It is much easier to find a cited article if you know which journal it refers to. A typical legal citation looks like this:
Uglow, S. "Criminal records under the Police Act 1997"  Crim. L.R. 235
You will notice that the citation gives you the following information:
- The name of the author (Uglow, S.).
- The title of the article. This is usually given "in quotes" as in this example, but is sometimes given in italics.
- An abbreviated form of the title of the journal in which the case was published (CRIM. L.R.).
- The year in which the article was published (1998).
- The page number within the journal where the case was published (235). A page number is not always given.
The title of the journal is given as an abbreviation in the middle of the citation. The Cardiff Index to Legal Abbreviations is an excellent tool for finding the full journal title from an abbreviation. We recommend you add it to your bookmarks. Once you have the full journal title, you can start your search.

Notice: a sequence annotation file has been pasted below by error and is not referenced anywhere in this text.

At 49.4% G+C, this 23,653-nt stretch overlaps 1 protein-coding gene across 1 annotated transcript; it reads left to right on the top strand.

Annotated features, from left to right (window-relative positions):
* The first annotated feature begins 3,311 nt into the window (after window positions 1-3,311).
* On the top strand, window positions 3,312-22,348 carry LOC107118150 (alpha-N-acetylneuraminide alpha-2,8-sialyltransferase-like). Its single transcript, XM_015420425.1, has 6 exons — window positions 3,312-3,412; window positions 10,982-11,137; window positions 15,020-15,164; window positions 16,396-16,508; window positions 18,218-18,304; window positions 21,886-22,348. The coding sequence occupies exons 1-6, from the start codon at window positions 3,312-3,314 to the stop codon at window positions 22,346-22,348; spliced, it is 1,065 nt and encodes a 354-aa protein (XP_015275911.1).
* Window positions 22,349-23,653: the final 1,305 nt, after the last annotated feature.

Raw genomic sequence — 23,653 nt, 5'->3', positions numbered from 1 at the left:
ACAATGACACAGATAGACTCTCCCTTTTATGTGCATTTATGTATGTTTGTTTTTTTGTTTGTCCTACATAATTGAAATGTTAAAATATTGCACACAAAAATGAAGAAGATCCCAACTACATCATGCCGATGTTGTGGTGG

Searching for a known journal title
The Online Library's A-Z Journals List allows you to search for journal titles (and law reports), find out which database they are in, and the years available.
To search the A-Z Journal List select select title equals then simply enter the journal title and click search. Link from the results list to the database where you will find the journal.